Insulating walls with low-pressure sprayed polyurethane foam (SPF) is a common practice among builders and architects for various reasons—such as increased energy efficiency, structural support, and overall comfort.
For decades, the U.S. design and construction industry has turned to sprayed polyurethane foam to insulate and air seal buildings. When used as a roofing material, its monolithic nature allows for a seamless, self-flashing application that can keep out water.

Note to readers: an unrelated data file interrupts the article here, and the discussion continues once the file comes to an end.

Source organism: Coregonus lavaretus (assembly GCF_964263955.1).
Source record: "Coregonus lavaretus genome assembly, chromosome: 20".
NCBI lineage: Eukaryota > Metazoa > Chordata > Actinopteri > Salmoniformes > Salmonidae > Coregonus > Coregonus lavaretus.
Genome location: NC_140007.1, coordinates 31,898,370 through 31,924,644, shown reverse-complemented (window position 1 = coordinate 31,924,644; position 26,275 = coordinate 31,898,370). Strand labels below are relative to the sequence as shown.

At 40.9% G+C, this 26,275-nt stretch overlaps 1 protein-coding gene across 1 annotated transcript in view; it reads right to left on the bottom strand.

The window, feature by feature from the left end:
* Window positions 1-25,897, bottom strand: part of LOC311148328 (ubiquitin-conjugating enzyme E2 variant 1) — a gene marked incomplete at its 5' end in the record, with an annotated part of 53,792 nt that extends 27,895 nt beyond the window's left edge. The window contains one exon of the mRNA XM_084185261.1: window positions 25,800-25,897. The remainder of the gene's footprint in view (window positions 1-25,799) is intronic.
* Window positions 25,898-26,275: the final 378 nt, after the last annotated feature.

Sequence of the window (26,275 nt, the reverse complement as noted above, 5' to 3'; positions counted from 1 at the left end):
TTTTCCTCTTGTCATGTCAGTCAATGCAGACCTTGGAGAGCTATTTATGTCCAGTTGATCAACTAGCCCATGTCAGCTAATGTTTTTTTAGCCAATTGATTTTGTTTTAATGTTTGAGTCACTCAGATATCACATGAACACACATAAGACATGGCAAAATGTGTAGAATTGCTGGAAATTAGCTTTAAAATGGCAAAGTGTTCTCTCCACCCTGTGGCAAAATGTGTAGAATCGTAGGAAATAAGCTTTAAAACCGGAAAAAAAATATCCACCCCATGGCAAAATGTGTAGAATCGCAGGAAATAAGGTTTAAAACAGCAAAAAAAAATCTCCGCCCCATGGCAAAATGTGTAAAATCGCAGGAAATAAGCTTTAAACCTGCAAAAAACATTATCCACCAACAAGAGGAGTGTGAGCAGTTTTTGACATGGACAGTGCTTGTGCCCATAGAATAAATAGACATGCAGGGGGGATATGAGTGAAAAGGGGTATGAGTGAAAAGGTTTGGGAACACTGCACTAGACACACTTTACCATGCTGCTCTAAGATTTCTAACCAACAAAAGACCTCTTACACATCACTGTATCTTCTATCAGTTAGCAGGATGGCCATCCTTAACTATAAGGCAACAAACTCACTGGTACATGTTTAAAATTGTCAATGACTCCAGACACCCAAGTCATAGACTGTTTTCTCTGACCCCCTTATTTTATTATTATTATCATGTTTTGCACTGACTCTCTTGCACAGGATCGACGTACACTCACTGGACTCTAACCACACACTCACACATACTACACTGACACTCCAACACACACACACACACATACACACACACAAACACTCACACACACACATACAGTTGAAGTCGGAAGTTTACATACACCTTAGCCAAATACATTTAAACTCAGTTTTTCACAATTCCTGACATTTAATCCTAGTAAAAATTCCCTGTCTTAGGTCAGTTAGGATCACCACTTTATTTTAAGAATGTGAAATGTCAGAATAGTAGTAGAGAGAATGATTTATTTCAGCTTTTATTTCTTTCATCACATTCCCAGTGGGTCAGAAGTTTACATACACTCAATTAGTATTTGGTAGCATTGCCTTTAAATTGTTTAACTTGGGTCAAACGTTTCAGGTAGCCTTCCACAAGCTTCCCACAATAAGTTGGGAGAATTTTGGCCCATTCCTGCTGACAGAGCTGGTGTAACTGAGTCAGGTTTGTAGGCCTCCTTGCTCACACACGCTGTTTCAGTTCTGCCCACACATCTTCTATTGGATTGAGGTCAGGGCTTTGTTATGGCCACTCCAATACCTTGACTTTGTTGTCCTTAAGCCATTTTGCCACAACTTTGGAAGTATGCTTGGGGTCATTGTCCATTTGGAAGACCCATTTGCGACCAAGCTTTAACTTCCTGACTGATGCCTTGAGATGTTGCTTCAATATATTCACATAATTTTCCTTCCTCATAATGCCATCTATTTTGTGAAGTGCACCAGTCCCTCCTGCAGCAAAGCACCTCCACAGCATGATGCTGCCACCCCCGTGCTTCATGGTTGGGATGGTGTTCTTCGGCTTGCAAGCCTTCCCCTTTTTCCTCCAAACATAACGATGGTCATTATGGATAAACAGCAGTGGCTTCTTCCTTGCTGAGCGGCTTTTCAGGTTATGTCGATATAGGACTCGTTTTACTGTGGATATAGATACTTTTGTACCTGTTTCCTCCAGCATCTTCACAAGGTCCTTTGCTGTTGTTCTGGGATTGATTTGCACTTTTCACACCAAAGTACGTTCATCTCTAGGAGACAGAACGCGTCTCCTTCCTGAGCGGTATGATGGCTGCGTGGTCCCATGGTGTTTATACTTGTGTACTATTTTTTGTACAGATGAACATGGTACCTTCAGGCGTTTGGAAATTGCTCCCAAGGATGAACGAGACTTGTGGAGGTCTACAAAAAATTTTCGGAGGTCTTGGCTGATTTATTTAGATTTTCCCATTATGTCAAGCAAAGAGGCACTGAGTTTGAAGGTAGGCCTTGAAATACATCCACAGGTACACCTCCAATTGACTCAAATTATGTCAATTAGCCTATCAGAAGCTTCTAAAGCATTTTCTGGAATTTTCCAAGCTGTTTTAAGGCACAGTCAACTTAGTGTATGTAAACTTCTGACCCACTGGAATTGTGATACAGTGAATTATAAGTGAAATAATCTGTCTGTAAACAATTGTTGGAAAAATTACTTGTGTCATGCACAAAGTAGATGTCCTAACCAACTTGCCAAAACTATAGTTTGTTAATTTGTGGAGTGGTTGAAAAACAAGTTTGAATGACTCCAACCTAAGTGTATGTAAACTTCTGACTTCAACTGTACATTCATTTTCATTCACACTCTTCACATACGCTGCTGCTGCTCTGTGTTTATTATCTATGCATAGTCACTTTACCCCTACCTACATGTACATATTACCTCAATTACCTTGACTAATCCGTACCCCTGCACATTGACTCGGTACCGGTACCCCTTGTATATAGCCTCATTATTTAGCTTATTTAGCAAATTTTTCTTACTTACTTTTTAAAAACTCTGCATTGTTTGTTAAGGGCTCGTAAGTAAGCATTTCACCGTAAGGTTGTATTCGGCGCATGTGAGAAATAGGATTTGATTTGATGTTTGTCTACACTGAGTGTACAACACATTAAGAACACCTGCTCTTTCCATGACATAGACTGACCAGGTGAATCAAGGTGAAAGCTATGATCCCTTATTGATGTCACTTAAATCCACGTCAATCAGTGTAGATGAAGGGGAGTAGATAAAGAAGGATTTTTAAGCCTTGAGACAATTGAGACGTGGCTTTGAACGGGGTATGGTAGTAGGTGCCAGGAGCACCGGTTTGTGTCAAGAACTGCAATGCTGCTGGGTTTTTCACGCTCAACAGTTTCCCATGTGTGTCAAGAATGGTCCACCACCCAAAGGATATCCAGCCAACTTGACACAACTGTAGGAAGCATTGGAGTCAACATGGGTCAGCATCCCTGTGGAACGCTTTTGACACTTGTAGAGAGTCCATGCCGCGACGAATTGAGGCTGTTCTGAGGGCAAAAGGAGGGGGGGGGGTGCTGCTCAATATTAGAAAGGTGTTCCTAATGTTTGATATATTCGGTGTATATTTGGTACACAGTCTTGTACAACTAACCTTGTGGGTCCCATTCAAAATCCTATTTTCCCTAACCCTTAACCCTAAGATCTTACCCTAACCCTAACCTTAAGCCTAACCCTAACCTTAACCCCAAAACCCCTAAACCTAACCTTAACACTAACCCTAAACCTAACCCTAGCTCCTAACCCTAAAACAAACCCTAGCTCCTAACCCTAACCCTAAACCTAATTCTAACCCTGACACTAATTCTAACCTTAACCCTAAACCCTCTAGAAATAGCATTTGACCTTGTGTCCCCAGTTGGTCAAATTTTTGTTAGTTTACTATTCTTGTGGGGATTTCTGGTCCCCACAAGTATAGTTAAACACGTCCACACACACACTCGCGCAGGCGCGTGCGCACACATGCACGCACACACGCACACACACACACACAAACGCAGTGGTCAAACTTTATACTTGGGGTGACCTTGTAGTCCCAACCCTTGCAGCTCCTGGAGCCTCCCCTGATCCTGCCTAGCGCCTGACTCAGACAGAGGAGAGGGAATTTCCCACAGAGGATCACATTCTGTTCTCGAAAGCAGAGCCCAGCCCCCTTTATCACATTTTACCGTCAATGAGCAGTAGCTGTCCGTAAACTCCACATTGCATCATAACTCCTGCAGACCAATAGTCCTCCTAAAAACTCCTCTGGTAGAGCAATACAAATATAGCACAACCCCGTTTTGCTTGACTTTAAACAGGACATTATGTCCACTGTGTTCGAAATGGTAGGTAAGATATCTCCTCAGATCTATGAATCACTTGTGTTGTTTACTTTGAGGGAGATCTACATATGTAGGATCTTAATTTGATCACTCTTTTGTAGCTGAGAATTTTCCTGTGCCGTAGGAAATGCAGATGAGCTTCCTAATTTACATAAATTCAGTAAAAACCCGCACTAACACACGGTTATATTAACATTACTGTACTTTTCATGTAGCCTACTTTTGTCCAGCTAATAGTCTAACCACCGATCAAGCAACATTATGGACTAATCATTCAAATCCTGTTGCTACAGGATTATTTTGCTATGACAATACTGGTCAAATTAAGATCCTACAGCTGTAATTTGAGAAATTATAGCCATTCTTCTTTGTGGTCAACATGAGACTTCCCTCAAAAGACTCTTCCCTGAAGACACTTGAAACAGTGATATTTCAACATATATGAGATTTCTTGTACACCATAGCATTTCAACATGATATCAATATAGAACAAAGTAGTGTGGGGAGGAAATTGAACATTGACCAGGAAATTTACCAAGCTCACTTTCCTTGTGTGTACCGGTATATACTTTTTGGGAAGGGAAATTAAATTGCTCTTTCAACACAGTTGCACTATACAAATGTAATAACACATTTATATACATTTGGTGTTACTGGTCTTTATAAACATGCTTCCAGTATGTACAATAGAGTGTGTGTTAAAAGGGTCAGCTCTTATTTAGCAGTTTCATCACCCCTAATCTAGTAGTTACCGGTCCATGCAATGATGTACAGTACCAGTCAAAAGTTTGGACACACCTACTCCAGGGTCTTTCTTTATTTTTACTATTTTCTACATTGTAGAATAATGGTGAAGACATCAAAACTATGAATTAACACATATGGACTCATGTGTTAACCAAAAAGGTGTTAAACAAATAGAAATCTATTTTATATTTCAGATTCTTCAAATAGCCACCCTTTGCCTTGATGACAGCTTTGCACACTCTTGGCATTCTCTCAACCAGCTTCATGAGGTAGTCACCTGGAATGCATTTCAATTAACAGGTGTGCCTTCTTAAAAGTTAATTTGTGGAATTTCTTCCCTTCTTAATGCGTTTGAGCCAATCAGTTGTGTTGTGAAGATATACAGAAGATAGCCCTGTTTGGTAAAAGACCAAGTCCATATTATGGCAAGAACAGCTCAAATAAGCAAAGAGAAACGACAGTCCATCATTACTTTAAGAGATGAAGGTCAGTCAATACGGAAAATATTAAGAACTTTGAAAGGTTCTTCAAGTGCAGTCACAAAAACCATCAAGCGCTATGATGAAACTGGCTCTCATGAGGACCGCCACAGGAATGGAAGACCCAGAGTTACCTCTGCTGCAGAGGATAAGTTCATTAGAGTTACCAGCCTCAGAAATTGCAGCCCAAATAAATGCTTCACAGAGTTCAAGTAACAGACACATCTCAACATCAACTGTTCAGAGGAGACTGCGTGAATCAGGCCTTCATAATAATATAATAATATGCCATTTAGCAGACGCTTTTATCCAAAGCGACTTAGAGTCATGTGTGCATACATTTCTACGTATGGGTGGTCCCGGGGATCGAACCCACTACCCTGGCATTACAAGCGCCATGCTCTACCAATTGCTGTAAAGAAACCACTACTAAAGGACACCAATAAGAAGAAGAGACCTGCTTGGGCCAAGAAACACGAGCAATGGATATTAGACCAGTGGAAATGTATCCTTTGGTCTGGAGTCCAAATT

Both conductive heat transfer and air leakage through the building enclosure have been identified as obstacles to truly energy efficient buildings. This article delves into the necessity for proper detailing of both continuous insulation and fluid-applied air barriers.